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CEI Today: Obama EPA regs due today, private lobbyists get public pensions, and a net benefit of regulations?

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CEI Today: Obama EPA regs due today, private lobbyists get public pensions, and a net benefit of regulations?

Today in the News

DUE TODAY - OBAMA EPA GLOBAL WARMING REGS

EPA Admits Obama Global Warming Regs Unrelated to Actual Climate Change

The Obama EPA is scheduled today to unveil massive new restrictions on new power plants. The rule will set limits on greenhouse gas emissions from future power plans and imposes costly technology mandates on coal plants.

Meanwhile, EPA administrator Gina McCarthy admitted this week that the Obama administration's new carbon emissions regulations are unrelated to actual climate change. "The indicators on the [EPA's own] website are broad global indicators. . .of impacts associated with climate change," McCarthy told Rep. Mike Pompeo. "They are not performance requirements or impacts related to any particular act."

 

PENSION FUND PROBLEMS - TREY KOVACS

Fresno Bee: Private lobbyists collecting public pensions is illegal gift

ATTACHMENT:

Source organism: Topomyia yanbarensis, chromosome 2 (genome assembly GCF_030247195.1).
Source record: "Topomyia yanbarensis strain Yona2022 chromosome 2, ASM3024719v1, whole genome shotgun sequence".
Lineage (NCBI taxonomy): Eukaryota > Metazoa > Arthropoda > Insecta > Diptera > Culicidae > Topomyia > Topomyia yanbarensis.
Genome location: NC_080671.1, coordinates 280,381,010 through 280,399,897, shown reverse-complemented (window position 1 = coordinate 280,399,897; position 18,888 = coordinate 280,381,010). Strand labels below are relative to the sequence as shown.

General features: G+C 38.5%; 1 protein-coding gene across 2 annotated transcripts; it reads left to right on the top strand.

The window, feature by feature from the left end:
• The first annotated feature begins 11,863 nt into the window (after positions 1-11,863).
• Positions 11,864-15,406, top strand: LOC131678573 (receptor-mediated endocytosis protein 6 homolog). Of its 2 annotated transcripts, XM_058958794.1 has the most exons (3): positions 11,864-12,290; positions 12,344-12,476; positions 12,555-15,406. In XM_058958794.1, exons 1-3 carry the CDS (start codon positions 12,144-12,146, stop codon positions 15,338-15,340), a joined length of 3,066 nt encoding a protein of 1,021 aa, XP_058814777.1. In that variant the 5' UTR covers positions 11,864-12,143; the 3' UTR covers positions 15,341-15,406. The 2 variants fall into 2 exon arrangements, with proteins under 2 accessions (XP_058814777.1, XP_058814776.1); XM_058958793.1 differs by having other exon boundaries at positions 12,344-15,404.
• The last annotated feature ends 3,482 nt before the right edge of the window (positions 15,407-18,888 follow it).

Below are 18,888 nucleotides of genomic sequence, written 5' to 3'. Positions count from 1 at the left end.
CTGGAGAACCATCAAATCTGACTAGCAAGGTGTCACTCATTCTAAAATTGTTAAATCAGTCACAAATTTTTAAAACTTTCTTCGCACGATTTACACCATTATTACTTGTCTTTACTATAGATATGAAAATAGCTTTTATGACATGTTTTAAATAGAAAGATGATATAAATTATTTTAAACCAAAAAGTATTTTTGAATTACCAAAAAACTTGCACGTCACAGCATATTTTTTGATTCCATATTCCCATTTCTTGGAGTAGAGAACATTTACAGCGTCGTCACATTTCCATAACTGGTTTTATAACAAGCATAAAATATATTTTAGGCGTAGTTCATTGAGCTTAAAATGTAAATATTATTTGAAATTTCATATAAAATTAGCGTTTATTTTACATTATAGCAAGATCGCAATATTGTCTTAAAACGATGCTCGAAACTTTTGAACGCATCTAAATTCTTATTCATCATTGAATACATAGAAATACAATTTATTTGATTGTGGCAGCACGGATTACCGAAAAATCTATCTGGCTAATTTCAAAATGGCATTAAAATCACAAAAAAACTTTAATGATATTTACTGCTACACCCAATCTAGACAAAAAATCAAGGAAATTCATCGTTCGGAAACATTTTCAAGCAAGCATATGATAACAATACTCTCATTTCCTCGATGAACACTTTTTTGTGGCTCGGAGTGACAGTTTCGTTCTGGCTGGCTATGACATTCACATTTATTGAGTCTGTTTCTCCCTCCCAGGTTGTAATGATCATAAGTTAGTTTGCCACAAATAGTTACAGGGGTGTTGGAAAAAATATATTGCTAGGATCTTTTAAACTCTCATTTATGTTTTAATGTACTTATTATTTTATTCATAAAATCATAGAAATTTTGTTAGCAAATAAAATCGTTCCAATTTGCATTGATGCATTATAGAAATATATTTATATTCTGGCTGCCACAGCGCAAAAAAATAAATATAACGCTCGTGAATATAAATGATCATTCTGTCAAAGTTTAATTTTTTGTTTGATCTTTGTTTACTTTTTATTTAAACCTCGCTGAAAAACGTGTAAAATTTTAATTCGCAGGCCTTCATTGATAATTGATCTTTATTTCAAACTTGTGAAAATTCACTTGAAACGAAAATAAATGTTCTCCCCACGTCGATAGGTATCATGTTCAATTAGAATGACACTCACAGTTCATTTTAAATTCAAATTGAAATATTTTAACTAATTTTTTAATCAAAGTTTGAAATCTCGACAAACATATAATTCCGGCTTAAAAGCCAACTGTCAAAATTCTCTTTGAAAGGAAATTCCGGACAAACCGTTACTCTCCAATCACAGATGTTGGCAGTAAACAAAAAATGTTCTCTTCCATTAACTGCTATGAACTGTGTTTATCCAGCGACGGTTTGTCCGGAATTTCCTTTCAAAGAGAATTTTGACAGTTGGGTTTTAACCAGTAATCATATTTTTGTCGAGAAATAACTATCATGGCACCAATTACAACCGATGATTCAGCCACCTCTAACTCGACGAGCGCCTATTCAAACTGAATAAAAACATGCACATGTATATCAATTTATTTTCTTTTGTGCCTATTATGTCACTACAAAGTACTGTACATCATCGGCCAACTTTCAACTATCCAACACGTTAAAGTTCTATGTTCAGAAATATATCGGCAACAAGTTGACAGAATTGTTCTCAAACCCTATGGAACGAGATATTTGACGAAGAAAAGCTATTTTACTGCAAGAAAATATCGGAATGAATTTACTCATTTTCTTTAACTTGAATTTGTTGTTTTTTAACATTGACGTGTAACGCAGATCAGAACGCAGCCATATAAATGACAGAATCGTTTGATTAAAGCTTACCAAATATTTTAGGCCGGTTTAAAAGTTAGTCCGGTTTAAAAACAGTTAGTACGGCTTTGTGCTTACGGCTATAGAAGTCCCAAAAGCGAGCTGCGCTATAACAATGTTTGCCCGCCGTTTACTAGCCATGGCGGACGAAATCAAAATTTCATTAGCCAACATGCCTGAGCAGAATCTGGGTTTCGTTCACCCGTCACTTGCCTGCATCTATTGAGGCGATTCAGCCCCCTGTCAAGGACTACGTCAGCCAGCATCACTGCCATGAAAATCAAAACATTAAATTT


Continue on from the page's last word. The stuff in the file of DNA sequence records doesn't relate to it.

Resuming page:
State and local pension funds face unfunded liabilities ranging from $3 trillion to $5 trillion, according to various reports. But did you know that many of these desperately underfunded public pension plans have been providing pensions to private citizens who do not perform any work as public employees?

 

NET BENEFIT OF REGULATION? - WAYNE CREWS

Openmarket.org: Executive Branch Review of Federal Regulations — Still Highly Incomplete

In the 2014 fiscal budget proposal, the White House praised regulation of auto safety, energy efficiency and credit cards, and claimed, “In fact, the net benefits of regulations issued through the third fiscal year of the first term have exceeded $91 billion.” Well, let’s look at that.

The upshot is that major, significant or economically significant rules with cost estimates are a fraction of the total number of rules in the pipeline or finalized, and the number with cost and benefit analysis an even smaller proportion despite repeated annual assertions that “reported monetized benefits continue to be significantly higher than the monetized costs.”